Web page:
History of Jean-Baptiste Pointe DuSable

A bust of Chicago's first resident,
Jean Baptiste Point DuSable, by
Marion Perkins. Photo courtesy of
the Chicago Historical Society.

Jean-Baptiste Pointe DuSable was born in St.Marc, Haiti (or St. Domingue as Haiti was known then) around 1745 of a French father and a Black African Slave mother. There is a paucity of information in the historical record as pertains to DuSable’s life in Haiti prior to his migration to New Orleans around 1765. Many scholars suggest that DuSable may have had French Canadian origins. However most biographers generally agree that the majority of evidence regarding his origins leads to the conclusion that he was a mulatto from present day Haiti. 

Once in New Orleans, DuSable made the epic journey up the Mississippi River where in the mid to late 1770’s he built a home and cultivated approximately 30 acres of land in Peoria, Illinois. He maintained excellent relations with Native Americans and lived among indigenous tribes where he married Catherine, the daughter of Potawatomie Chief Pokagon in a tribal ceremony. This common law marriage was solemnized in a Catholic church in Cahokia, Illinois in 1778. Jean-Baptiste and Catherine had two children, Jean-Baptiste Jr. and Suzanne. In 1793 or 1794 Suzanne married Jean-Baptiste Peltier. Suzanne bore a daughter Eulalie in Chicago in October of 1796. Historical evidence suggests that DuSable must have settled in Chicago prior to 1779. 

Located on the north bank of the Chicago River at its junction with Lake Michigan, DuSable’s estate consisted of a modest sized home, a horse mill, a bake house, a dairy, a smokehouse, a poultry house, a workshop, a stable, and a barn. The location of this settlement was at a natural crossroad for both Native Americans and Europeans seeking access to the Mississippi River. Many explorers and pioneers had come in passing prior to this settlement however none had stayed. DuSable established the first permanent settlement in present day Chicago and lived at that site for at least twenty years. He set up a trading post which flourished supplying customers with flour, pork, and bread in exchange for cash and durable goods. DuSable had established a good reputation with trading relations as far as Detroit, Green Bay, Mackinac and St. Joseph. 

"Chicago In 1779 (Then called Eschikago)"
by  A. Ackermann & Sons, Paris, France, 1930. 
Photo courtesy of the Chicago Historical Society.

During the period of the American Revolutionary War, DuSable sided with the Americans. Historical evidence suggests that DuSable had ties to Colonel George Rogers Clark of Virginia, who was sent to Illinois and Indiana to win the territories for the Americans. To avoid attack by Captain Charles de Langlade, DuSable fled with his family and settled on the River du Chemin (near modern day Michigan City, Indiana). In 1779, he was subsequently arrested by a British lieutenant, Thomas Bennet and sent to Mackinac.

DuSable remained in detention for the remainder of the American Revolution. However because of his good character DuSable was sent to the Pinery a trading outpost located on the St. Clair River, south of modern day Port Huron.  The Pinery had been established by the British Lieutenant Governor Patrick Sinclair. Upon receiving news that the present manager had been mistreating the indigenous people of the area, Governor Sinclair appointed DuSable as manager where he worked for a period of three years.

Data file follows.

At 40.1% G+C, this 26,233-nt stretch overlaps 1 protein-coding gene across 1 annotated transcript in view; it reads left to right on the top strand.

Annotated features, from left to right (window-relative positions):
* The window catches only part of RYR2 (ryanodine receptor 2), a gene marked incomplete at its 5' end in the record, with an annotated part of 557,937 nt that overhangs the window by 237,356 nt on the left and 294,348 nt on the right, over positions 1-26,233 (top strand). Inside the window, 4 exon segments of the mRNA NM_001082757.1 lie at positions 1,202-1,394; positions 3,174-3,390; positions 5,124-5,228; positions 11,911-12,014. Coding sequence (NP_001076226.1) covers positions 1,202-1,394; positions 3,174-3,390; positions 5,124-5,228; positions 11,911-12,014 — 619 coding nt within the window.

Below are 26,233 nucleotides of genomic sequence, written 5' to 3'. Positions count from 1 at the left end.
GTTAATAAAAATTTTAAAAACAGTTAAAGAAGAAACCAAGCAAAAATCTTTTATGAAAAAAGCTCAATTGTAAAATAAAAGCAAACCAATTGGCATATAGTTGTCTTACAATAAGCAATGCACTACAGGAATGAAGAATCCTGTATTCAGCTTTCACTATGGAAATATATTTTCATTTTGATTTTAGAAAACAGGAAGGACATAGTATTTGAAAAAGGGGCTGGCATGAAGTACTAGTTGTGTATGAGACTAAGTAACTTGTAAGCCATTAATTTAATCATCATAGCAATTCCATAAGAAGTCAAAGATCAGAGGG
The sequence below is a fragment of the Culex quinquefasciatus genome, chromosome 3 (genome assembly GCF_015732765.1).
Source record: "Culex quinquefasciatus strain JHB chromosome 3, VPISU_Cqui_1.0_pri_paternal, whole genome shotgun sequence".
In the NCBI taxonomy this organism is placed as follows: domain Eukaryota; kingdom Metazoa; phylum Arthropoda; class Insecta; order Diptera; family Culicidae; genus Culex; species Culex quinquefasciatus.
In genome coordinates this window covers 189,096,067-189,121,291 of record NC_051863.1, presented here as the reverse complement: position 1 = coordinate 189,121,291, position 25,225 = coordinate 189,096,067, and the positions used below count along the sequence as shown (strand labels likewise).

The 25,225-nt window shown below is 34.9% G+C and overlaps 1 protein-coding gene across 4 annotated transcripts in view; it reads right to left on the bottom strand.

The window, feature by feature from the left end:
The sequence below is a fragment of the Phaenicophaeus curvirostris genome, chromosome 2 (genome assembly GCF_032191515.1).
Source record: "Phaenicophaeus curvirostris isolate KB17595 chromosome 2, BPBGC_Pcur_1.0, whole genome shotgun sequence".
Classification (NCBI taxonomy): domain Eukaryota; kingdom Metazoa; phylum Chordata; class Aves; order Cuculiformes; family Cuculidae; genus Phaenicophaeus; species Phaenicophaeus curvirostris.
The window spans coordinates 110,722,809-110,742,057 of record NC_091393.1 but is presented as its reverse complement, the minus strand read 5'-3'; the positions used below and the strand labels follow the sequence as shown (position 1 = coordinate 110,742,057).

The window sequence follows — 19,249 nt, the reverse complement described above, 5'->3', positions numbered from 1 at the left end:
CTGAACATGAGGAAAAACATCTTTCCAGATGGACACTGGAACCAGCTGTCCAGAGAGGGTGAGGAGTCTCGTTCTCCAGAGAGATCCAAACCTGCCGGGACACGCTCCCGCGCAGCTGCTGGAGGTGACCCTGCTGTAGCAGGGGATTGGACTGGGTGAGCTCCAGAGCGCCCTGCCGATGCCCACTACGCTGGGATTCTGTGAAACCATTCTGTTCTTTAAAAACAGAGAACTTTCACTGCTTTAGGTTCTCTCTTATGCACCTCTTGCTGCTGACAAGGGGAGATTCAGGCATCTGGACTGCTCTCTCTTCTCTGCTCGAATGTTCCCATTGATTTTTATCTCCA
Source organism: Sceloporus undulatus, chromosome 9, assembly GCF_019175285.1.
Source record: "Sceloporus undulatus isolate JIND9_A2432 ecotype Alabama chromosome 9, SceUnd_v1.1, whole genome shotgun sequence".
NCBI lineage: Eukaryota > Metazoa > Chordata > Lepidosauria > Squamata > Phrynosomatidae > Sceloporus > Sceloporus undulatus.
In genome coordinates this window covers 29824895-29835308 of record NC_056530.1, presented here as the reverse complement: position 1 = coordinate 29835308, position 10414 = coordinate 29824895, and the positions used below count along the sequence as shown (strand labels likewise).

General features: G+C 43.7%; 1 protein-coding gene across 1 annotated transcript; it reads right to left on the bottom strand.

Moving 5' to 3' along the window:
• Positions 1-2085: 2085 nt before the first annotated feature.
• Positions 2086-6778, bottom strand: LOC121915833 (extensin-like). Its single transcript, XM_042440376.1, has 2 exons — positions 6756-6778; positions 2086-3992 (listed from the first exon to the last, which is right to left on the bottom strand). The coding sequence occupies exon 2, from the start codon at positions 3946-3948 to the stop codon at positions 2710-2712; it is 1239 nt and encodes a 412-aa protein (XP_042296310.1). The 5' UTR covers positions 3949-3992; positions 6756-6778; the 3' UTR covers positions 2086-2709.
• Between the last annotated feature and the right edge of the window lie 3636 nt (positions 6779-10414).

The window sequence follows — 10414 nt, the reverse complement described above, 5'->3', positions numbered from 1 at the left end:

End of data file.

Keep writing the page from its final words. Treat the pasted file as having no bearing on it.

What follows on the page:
In 1784 DuSable returned to Chicago to reclaim his abandoned property and to reestablish his trading post. His business thrived and he lived in peace among Native Americans and white traders traveling through the area.  Historical accounts of white traders, British Governors and Lieutenants describe DuSable as a wealthy man of good character, sound business acumen, and with many friends.

"Chicago In 1779 (Then called Eschikago)" Showing the Cabin of Jean Baptiste Point de Sable 'Colored'
The 1st Permanent Settler. Photo courtesy of the Chicago Historical Society.

In May of 1800, DuSable sold all of his property in Chicago to Jean La Lime, a French-Canadian fur trapper from St. Joseph for 6,000 pounds. The sale was recorded in Detroit and witnessed by John Kinzie. Four years later Kinzie would purchase the estate from La Lime. The reasons for which DuSable sold his estate are unknown. Some historians suggest that he sought new adventures others suggest that DuSable may have been forced to leave. Subsequent to the sale of property, DuSable returned to his land in Peoria for over a decade and then retired to St.Charles, Missouri. Jean-Baptiste Pointe DuSable died on August 28, 1819 in St. Charles.

Bennett, Lerone
Negro who founded Chicago. (in Ebony. Chicago, December 1963. v.19,no2, p.170-178)

Cook, Mercer
Chicago's Haitian Ancestor.(p.24-27, 41. Americas. v. 4, February 1952)

Lindberg, Richard C.
Jean Baptiste Point Dusable. (American National Biography. New York: Oxford, 1999. v.7, p.166-168.)

Meehan, Thomas A
Jean Baptiste Point du Sable, the first Chicagoan. (Journal of the Illinois State Historical Society. Springfield, 1963. v.56, p.439-453.)


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DuSable Heritage Association
P.O. Box 6121
Chicago, IL 60680
Tel/Fax:  (312) 938-0341

Tel/Fax:  (312) 938-0341